Sep 12, 2013

Male Bonding at the Altar Call

When I was a teenager in the 1970s, church services typically ended with an "altar call," an invitation for people to come down to the long, low railing at the front of the sanctuary, kneel, and "get raht with God."  That is, apologize for your sins and get saved from an eternity in the Lake of Fahr (preachers always used a fake Southern accent).

Teens rarely went down -- there were so many invitations to “bow your head right now and ask God to forgive you” in Sunday school and Nazarene Youth Society that most of us got saved regularly without going to the altar.

But one Sunday in the fall of ninth grade, I found myself going down.

Altar calls were only supposed to last for five or ten minutes, until the Preacher was satisfied that enough people had come down to get raht with God. But today, for some reason, no one went down, not after five miinutes, or ten, or fifteen.

The altar is circled
My brother  Ken and I exchanged looks of surprise, then consternation. “Just as I Am,” the only hymn ever used for altar calls, droned on and on and on. Brother Tyler, more red-faced and sweaty than usual, kept yelling “Don’t put it off ! This may be your last chance! Today you might be called home to Glorah or thrown into the Lake of Fahr!”

Why didn’t Brother Tyler just give up and let us go home? Ken was slouching in a pew, his Sunday tie undone, refusing to sing anymore. Back home, our roast beef was probably burning in the oven.  You should never look at your watch during a service, or someone would accuse you of being “bored with God,” but I snuck a peek anyway. The altar call had been going on for twenty minutes! We must have sung “Just as I Am” a thousand times:

Then Brother Tyler confirmed my worst fear. He yelled: “There’s someone here today  who’s not raht with God! You know who you are! We’re not going to end the altar call until you come down!”

It was a battle of wills. Who would fold first: the sinner, or Brother Tyler? Or would the congregation mutiny and storm the red double doors?

Suddenly it dawned on me that if I went down, we could all go home!

I didn't remember committing any sins since the last time I was saved, but He hated so many things that surely I had done something.

As the congregation started their three-thousandth chorus of “Just As I Am,” I stood, scooted across the legs of other people in the pew, and walked down slowly, hesitantly, as if my feet were almost too heavy to move. I kept my head bowed, but still I felt the stares and heard the whispering voices.  "Look, a teenager is going done?”

I knelt at a spot directly in front of the pulpit, with my knees against the base of the altar and my elbows against the smooth wood of the rail. I closed my eyes and began apologizing for getting mad at my brother last week.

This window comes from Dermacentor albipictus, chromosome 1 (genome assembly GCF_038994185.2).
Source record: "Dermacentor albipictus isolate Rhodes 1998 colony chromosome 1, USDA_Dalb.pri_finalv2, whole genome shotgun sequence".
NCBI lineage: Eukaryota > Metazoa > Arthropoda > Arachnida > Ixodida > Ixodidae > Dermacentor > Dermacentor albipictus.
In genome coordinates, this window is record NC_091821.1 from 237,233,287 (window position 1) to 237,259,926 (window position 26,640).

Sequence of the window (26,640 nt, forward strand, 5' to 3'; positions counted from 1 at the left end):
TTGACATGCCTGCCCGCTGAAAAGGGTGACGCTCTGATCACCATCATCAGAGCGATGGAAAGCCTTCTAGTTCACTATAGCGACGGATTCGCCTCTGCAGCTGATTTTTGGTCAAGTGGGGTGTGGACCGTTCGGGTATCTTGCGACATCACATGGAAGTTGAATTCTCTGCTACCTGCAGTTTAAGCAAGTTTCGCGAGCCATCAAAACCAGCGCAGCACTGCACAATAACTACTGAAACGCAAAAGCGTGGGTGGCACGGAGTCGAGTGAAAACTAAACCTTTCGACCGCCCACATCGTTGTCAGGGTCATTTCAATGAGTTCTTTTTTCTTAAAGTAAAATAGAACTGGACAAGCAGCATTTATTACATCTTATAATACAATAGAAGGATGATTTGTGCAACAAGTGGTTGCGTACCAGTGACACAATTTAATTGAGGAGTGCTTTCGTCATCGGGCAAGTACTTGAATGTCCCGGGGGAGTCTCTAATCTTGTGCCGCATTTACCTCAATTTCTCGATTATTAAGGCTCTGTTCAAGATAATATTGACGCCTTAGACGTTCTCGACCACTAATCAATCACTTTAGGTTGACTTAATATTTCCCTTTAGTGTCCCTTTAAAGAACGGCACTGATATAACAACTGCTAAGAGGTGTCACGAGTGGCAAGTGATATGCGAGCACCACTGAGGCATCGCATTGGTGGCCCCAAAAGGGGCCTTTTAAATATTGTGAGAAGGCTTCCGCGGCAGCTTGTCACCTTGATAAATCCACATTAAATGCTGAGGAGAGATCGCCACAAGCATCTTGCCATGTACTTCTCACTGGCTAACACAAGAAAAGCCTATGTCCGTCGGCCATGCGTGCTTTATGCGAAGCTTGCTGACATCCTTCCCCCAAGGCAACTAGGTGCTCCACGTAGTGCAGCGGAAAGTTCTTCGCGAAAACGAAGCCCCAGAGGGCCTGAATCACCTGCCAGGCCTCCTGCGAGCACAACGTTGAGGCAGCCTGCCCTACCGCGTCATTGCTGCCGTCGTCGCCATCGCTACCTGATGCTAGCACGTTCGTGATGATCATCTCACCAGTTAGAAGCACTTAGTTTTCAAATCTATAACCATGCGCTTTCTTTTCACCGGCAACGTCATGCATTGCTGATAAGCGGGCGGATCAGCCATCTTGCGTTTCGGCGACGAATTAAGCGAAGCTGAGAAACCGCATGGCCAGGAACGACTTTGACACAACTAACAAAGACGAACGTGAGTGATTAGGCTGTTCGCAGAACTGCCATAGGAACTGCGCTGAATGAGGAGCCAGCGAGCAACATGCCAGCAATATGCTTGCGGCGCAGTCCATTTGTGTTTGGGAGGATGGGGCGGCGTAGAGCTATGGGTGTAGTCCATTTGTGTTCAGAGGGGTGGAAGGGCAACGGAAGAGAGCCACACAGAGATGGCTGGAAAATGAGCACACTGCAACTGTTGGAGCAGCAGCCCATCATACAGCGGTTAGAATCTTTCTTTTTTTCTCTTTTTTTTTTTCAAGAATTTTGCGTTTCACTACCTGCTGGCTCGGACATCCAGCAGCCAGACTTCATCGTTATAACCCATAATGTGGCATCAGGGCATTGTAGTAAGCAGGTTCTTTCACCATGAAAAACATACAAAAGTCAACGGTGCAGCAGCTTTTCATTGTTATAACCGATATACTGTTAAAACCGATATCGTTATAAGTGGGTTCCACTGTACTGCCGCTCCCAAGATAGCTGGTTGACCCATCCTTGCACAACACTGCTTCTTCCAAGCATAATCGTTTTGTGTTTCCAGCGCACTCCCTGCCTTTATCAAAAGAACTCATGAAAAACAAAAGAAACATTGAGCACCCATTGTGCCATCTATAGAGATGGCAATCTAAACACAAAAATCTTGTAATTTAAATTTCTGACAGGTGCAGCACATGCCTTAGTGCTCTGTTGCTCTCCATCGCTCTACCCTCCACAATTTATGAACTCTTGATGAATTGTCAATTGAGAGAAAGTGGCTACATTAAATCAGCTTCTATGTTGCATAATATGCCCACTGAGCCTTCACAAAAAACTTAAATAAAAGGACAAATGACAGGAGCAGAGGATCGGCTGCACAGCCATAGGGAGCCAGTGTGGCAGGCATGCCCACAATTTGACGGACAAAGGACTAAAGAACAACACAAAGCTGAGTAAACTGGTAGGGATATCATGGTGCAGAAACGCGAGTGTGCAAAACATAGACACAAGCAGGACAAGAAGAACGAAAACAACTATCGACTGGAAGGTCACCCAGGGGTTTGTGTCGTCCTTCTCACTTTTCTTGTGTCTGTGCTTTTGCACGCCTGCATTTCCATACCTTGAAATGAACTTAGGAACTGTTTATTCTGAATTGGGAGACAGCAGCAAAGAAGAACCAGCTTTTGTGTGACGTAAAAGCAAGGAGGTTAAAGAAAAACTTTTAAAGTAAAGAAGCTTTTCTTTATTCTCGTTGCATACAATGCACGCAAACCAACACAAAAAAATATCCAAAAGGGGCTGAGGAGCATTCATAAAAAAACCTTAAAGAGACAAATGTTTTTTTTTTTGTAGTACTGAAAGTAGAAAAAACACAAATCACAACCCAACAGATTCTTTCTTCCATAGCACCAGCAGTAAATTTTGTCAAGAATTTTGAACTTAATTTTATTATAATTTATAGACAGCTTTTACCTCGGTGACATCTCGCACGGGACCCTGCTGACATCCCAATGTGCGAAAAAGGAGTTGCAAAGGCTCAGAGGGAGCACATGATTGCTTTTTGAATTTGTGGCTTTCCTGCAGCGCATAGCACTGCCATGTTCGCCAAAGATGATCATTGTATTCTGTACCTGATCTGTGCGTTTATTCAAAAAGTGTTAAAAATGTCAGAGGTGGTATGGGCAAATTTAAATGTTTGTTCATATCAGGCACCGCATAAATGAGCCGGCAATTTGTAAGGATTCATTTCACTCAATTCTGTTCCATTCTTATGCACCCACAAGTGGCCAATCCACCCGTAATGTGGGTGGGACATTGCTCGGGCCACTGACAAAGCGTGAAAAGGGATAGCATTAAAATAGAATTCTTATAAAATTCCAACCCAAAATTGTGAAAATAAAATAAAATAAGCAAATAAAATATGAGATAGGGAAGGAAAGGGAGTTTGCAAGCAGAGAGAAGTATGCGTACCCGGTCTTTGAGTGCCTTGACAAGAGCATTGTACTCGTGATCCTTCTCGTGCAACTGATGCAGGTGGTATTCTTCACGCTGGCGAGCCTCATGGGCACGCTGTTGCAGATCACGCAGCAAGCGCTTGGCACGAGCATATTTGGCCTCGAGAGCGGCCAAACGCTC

But before God heard two words, a wash of male bodies enveloped me. Muscular arms in Sunday suit coats draped across my waist and back; strong hands pressed onto my wrists and shoulders;  the air around me grew hot and musky with sweat and fervent prayers.

As I apologized, beefy factory men, hardbodied high school jocks, junior high Fairies pressed against me with hands and arms and thighs. And when I announced that I had successfully Prayed Through to Victory, we became a single mass of men, all whooping and hollering and bear-hugging.

I knew that you always had company at the altar. Going down meant that you couldn't get saved "right there in your seat"; God was holding a grudge.  So in order to Pray Through to Victory, you needed several people beside you, beseeching God on your behalf, and propriety permitted only same-sex beseeching.

But I hadn’t expected this orgiastic abandon!

Nazarene boys: Mark, Allen, Verne
After that I  went down to the altar often. Not so often that people suspected I might be sinning on purpose, but every three or four weeks.  When I didn’t go down myself, as someone who was Saved, I had carte blanche to follow any boy or man that I liked down, to hug, hold, and caress him, to luxuriate in the sight, smell, and feel of the masculine as I helped him Pray Through to Victory.

Once I even I helped the Preacher's son, Verne, Pray Through from a backsliding.  He was always surrounded by groupies and unapproachable, so I'm certain that he only accepted a date with me later on because he remembered our jubilant hugs.